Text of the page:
Its also really interesting to note that the Sikh community around the world is quickly seduced into all kinds of action when it 'feels' attacked by outside forces and not internal apostasy. Examples include Kerrys recent comments, the French thing, the 9-11 response, Muslim conversions, RSS. But when it comes to some of our self-generated problems we quickly lose interest. The state of Sikh Heritage in Punjab and India is shocking but barely raises a communal eyebrow, Sikhs shrug their shoulders when the SGPC makes uninformed and ill educated proclamations, Sikhs wring their hands at the wholesale abuse of basic Sikh practices in gurdwaras around the world. When our faith and it’s community voice is hijacked by thinly veiled terror groups and religious fanatics we collectively stare at our feet with our hands in our pockets and let them continue. Its seems we thrive on an environment of persecution (see Sikh Diaspora board) while our spiritual practices, our heritage, our beautifully diverse traditions and our egalitarian and modern faith seemingly rots and decays.

I don’t really offer any solutions I am afraid, just a response to your really excellent and really insightful note about the Turbans in France issue. As a new parent I really do feel that its going to be a tough environment for my little one to grow up in if well-informed and erudite commentators like you are shouted down, for exposing some of the home truths that we otherwise like to pretend are not there.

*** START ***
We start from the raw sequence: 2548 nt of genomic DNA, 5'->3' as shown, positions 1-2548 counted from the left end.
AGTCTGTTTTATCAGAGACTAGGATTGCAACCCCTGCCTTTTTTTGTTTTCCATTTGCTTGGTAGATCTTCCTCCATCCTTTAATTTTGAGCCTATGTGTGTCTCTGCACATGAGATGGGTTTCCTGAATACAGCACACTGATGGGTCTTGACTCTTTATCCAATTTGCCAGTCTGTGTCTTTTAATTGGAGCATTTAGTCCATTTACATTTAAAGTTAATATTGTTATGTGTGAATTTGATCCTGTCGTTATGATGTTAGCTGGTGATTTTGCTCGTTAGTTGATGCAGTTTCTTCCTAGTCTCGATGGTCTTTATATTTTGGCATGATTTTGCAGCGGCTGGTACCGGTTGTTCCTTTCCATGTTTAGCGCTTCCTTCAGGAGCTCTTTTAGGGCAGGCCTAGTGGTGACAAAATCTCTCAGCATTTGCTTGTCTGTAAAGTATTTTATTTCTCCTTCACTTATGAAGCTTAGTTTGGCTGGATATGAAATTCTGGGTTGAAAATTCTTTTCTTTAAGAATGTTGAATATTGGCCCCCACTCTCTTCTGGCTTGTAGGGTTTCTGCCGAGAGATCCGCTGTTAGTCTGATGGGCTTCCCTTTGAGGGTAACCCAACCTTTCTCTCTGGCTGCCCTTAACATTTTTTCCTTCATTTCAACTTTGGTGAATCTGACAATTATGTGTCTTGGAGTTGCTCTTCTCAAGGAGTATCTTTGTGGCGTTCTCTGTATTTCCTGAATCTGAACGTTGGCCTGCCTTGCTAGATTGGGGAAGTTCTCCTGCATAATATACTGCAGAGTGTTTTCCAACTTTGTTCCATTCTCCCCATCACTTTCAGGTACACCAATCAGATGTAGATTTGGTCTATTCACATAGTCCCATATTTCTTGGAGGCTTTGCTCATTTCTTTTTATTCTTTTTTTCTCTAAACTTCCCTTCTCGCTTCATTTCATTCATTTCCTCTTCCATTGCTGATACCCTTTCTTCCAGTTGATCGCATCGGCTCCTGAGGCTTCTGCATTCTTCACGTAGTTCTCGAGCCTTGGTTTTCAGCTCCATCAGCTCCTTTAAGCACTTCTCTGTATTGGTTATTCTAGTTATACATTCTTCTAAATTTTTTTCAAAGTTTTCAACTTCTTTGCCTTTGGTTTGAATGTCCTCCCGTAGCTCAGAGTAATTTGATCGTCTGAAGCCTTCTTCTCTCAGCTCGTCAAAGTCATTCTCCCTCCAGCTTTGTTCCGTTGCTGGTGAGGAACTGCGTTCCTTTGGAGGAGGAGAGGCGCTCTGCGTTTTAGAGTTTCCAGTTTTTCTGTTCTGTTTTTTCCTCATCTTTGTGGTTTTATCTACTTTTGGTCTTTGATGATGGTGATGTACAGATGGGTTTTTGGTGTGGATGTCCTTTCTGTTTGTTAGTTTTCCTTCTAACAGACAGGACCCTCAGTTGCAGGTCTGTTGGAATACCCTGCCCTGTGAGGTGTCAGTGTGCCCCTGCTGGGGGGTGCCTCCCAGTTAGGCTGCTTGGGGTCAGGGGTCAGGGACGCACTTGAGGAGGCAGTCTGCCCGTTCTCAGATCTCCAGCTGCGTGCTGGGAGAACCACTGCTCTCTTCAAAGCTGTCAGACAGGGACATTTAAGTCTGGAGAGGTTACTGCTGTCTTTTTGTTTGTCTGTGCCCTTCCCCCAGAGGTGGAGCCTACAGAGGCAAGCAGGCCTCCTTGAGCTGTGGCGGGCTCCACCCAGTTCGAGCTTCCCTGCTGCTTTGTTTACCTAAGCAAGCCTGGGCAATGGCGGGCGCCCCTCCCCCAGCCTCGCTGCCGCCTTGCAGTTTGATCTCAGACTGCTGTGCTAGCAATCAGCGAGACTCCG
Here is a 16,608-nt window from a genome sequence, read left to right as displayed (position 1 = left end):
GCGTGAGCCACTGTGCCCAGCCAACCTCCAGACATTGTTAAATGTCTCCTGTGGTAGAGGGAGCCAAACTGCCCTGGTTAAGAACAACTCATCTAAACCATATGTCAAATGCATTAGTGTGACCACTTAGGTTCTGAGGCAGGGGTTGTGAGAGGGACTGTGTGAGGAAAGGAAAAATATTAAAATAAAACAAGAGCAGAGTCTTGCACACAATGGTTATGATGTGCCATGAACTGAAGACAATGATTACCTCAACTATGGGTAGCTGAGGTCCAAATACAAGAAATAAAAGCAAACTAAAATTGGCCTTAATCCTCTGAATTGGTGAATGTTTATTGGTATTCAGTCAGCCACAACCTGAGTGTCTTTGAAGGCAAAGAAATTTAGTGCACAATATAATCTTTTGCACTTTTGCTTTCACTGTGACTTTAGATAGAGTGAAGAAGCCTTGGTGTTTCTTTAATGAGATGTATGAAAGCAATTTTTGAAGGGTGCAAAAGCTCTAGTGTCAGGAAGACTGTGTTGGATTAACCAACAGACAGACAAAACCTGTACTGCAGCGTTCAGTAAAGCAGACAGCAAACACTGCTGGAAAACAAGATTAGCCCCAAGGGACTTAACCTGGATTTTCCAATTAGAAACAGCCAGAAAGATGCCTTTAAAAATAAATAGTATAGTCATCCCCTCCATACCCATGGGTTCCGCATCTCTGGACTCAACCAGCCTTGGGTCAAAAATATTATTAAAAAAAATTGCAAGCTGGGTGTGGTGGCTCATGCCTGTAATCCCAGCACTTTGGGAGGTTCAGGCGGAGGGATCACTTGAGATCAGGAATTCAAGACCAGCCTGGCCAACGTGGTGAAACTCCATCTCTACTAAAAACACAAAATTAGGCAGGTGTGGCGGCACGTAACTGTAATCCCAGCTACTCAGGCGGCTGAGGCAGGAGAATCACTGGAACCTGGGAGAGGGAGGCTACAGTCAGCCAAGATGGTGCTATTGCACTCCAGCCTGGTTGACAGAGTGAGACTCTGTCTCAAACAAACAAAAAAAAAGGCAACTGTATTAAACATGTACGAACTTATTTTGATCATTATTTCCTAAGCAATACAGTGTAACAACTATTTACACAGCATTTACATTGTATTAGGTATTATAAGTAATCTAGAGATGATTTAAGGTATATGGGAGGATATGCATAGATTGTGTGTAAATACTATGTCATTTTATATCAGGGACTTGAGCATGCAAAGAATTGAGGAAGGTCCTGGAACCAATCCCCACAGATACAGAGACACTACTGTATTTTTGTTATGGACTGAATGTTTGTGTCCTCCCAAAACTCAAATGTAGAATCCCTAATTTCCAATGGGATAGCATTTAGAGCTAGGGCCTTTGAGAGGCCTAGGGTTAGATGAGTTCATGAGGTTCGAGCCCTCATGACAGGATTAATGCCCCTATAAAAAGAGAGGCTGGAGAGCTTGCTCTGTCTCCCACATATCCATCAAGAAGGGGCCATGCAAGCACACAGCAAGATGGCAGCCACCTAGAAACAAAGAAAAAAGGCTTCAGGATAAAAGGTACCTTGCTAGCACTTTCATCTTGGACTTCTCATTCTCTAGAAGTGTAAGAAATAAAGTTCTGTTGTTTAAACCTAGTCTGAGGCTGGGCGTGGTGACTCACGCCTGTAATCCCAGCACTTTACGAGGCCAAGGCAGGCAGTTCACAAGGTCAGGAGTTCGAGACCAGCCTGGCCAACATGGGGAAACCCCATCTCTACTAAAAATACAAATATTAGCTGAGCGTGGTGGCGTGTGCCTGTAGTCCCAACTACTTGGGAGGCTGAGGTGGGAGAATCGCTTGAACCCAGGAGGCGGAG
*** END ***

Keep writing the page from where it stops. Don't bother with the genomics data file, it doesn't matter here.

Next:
PS – I thought this was so important an issue that I even spell checked this note (apologies for some previous postings poor typing)

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Guest Javanmard

It really is sad! The worst thing is that 99.9% of commitees and SIkh leaders have absolutely no idea of SIkh heritage, culture or languages. In fact they despise culture as being something for effeminate intellectuals and go on about they are real men!!! That very lack of culture (not just Panjabi culture but any culture!!!) is the very reason behind our community's inability to react. We keep on going on about how 'democractic' SIkhi is and let greedy half-literate (edited) lead our community because of our ignorance of SIkh religious culture and history.